Technical SSDI qualifications
To qualify for SSDI, you must meet two basic criteria:
You’re 66 or younger (below your full retirement age).
You have enough work credits, meaning you’ve paid enough taxes into Social Security. You’re more likely to qualify if you’ve worked at least five of the last 10 years. To see how many work credits you have, create a free account on SSA.gov.
The SSA publishes the most common types of conditions they award benefits for, but you can win benefits as long as you stopped working because of your condition and will likely need to stay out of work for at least a year. (Learn more about qualifying health conditions.)
The most recent SSA data shows that Utahns who receive disability most commonly received them for following types of conditions:
To apply for disability, you’ll need to complete a few different forms. The first is the main application, which is the same whether you apply for SSI or SSDI. Next, you’ll fill out two supplemental forms: a work history report to explain your work experience and a function report to explain how your condition limits your daily activities. The SSA may request more forms or medical information once it starts reviewing your application.
Set aside a few hours to prepare your application. It can take a couple of hours or more to fill out the initial application, plus whatever time you need to gather your documentation and medical records. A lawyer can usually work through this process faster, but there are some things you can to do prepare:
Collect all your personal records. Gather medical records, treatment forms, bank account information, work and income history, and contact information for your healthcare providers. The more medical documents you can share, the better.
Make sure to fill out the whole application. Your application may face processing delays if you haven’t answered every question or completed every form.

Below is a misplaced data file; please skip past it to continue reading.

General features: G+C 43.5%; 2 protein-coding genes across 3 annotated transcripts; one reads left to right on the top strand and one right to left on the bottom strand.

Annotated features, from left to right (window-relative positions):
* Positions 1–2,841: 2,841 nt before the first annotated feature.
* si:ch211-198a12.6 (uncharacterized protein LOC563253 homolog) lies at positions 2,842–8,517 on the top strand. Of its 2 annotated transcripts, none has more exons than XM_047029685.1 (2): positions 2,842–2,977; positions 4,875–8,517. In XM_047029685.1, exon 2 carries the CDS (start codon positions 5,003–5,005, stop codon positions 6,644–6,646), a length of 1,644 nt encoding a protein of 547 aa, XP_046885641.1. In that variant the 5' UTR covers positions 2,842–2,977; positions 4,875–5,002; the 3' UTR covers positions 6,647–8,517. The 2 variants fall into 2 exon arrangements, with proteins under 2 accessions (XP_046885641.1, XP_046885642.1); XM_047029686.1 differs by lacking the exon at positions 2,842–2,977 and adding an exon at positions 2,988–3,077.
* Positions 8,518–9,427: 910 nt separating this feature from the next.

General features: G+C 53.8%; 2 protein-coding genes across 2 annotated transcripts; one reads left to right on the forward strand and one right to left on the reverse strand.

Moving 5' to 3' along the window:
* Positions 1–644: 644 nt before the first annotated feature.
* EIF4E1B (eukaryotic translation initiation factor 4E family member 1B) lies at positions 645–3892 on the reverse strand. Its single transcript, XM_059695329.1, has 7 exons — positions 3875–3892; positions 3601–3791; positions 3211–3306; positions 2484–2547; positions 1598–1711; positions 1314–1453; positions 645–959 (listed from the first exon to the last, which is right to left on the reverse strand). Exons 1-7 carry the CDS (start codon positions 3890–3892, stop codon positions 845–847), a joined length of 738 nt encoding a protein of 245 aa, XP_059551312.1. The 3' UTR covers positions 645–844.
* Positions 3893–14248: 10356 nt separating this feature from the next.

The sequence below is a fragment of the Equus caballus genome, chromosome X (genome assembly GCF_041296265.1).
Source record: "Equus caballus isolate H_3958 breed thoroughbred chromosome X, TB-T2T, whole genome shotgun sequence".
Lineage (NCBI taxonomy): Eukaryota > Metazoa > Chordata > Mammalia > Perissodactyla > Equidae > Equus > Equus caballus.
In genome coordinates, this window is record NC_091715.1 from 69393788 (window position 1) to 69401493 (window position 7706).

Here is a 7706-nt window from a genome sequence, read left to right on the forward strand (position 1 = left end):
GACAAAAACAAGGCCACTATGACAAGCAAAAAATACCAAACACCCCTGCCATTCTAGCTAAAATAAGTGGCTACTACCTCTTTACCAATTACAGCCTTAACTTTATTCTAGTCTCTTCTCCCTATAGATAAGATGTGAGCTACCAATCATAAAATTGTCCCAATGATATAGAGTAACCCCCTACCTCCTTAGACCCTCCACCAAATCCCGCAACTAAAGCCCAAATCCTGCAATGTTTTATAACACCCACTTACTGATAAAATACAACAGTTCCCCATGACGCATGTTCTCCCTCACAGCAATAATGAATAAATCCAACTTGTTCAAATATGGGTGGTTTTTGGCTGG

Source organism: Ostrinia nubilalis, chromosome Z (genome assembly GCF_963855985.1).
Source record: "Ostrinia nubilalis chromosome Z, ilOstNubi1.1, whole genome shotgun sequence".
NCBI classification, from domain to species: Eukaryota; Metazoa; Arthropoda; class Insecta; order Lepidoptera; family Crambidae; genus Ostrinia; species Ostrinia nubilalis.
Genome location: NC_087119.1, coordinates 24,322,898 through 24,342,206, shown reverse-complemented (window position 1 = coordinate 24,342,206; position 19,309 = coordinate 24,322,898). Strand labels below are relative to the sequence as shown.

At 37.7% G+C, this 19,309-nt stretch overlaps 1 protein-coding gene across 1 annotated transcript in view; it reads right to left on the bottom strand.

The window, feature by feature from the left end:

Answer questions honestly and consistently. All the information in your medical records and supplemental forms should match your application responses. Be honest about your condition and how it impacts you — including symptoms and pain levels — to avoid inconsistencies.
Follow up with the SSA right after you submit. Contact the SSA to verify they received your application and are processing it. Your lawyer can also do this for you.
Respond to SSA requests immediately. This is a great way to prevent delays, although you will have 10 days to respond.
Applying online can be convenient, but consider applying in person if you choose not to work with a lawyer. The SSA staff can help you understand what the application questions are asking and clarify anything else about the process. But only a lawyer can offer personalized legal advice, which includes how to make your responses stronger.
Many applicants want help with the application. Working with a lawyer is likely your best option. Lawyers are the only ones who can strengthen your responses, submit the application for you, follow up with the SSA, and appear for court hearings. Even better, a good disability lawyer won’t charge anything until after you win benefits.
We at Atticus are a law firm, which means we can provide advice on filling out your application and finding the right lawyer for your case. To get help today, fill out our free 2-minute disability benefits quiz.
What happens after I apply for disability?
After you apply, your application goes through multiple reviews. First is an SSA review to verify that you meet the technical requirements for SSI or SSDI. Then, Disability Determination Services (DDS) will complete its own review to confirm you’re medically eligible. As part of these reviews, you may need to complete a phone interview with the SSA or schedule a consultative exam with a DDS doctor.